As a church grows, the focus of the pastor changes. When the church is at 200, he doesn’t have the same circle of familiar connections he did when it was at 100. How does he spend his time? Where does he invest his energy? The benchmarks of 500, 1,000 and more require continued adjustments so the pastor has the biggest influence on those who are making big impacts. At each level the decision-making process is different, the criticisms are different and the stresses are different.
Cars: alignment of staff, leaders and the congregation. Effective communication, team-building and a shared vision create an environment of cooperation and collaboration. It only takes one car to derail many more cars on a train. Pastors need the board, staff team, volunteers and the entire congregation to function as one. They need to wade into the controversies, handle conflict and seek genuine resolution and reconciliation wherever possible.
All parts of the train are designed to give pastors enough traction to move forward. Traction means “to begin to have success” (plainenglish.com), “the kind of power used for pulling or drawing” (yourdictionary.com) and “progress and momentum” (coresignal.com).
The metaphor of a train is especially helpful for pastors who feel stuck. A mighty engine with loaded cars is stopped cold before it begins by a seemingly small concrete block on the tracks, but when the same train has momentum, it smashes through the barriers like they were feathers and Styrofoam! My goal is to help pastors get their teams and their churches up to 60 miles an hour so they can blast through every barrier they face.
When you’re stuck, every negative comment is like a knife through the heart, every failure is a catastrophe and every person who leaves the church is a public indictment (and negative judgment) of your leadership flaws. But if you have momentum, snarky comments don’t bother you, failure is a stepping stone of growth and there are so many people coming that those who leave aren’t a threat in any way.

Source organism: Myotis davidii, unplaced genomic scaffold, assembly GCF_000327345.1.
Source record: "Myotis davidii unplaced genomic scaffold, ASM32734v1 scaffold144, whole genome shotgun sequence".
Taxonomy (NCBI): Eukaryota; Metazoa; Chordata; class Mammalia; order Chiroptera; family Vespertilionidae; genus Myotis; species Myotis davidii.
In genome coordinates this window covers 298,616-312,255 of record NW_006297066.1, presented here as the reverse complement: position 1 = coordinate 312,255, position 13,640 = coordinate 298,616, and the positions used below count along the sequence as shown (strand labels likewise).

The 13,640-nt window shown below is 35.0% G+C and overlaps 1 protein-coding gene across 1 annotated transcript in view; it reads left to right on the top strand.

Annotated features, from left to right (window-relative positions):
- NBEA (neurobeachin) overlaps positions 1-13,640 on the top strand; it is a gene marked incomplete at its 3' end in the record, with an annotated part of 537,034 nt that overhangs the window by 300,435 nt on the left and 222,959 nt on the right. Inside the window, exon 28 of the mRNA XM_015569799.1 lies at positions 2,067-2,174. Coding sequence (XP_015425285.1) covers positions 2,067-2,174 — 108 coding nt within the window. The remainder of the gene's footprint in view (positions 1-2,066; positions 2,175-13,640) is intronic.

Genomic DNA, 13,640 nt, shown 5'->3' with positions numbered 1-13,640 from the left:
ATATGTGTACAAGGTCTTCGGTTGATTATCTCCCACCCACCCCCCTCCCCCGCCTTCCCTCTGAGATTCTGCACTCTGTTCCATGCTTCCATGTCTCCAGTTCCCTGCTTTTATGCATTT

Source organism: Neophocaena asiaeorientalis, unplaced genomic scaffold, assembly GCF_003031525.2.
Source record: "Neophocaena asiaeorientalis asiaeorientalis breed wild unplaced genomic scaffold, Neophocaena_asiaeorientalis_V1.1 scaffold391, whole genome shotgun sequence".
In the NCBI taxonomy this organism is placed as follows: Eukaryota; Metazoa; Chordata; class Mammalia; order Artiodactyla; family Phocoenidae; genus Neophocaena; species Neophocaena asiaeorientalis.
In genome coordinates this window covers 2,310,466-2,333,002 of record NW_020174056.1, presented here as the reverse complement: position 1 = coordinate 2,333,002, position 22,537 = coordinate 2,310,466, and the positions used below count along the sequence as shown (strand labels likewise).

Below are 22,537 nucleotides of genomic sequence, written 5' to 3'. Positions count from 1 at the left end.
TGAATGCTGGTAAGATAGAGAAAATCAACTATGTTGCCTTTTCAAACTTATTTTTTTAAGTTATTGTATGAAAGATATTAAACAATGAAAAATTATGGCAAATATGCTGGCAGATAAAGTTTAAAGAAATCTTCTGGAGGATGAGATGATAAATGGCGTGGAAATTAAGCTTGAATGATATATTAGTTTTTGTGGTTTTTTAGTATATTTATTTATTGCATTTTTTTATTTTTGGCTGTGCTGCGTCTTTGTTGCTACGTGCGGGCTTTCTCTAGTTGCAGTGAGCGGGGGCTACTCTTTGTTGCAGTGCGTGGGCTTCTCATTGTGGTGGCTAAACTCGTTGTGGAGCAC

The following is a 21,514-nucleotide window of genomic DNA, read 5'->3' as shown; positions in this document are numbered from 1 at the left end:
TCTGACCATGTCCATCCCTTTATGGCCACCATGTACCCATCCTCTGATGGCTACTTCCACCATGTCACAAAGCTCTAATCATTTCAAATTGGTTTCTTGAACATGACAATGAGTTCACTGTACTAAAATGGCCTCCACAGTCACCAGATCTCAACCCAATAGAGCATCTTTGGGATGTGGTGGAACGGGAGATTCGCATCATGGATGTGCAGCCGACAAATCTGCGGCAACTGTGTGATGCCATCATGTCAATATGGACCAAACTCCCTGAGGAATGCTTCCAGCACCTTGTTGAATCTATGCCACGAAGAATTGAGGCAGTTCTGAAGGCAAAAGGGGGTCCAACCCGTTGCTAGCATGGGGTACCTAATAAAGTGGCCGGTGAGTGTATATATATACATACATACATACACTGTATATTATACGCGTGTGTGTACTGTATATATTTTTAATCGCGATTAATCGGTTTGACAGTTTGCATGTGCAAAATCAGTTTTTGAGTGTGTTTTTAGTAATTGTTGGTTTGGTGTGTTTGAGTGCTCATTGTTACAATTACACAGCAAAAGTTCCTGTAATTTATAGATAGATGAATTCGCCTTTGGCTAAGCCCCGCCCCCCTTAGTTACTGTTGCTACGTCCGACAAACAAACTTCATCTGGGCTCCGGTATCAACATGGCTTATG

Momentum works for churches of any size. One of our coaches met with a pastor who had about 65 people. He told the coach that he was frustrated because they hadn’t grown. In addition, he was having a struggle with one of his key volunteers … and he couldn’t afford to lose anybody!
The coach shared a few principles and strategies, and in only six months, the attendance was holding strong at 130. He had been frustrated and discouraged before, but now he had the swagger of T.D. Jakes! The pastor’s relationship with the key volunteer changed because the pastor was no longer afraid to lose him. He could be more direct and give the volunteer clear choices. He told the coach, “He can decide if he wants to stay with us or not.” That’s confidence! That’s momentum! That’s traction!
Some trains have a second engine that pushes the train from the rear of the line of cars. Few people even notice them. That’s who I am, and that’s who our coaches are. We’re behind the scenes, providing strength to move the train of the pastors we coach so they can move down the tracks with more traction, speed and momentum. We’re not the first engine; we’re the second engine helping pastors reach their full potential.
Momentum hides a multitude of sins—not personal sins, but organizational deficiencies. John Maxwell writes, “Momentum is a leader’s best friend because many times it’s the only thing that makes the difference between losing and winning. When you have no momentum, even the simplest tasks seem impossible. … On the other hand, when you have momentum on your side, the future looks bright, obstacles appear small and troubles seem inconsequential.”3 He’s exactly right.
I’ve seen God use these concepts to clear away debris from a church’s tracks so they can gain tremendous momentum. When this happens, the things that kept them stuck won’t be big problems any longer. They’ll only be bumps along the way, and they’ll roar past them on the way to fulfill their God-given calling. Nothing less than that.
You can buy Chris Sonksen's book, Traction, here.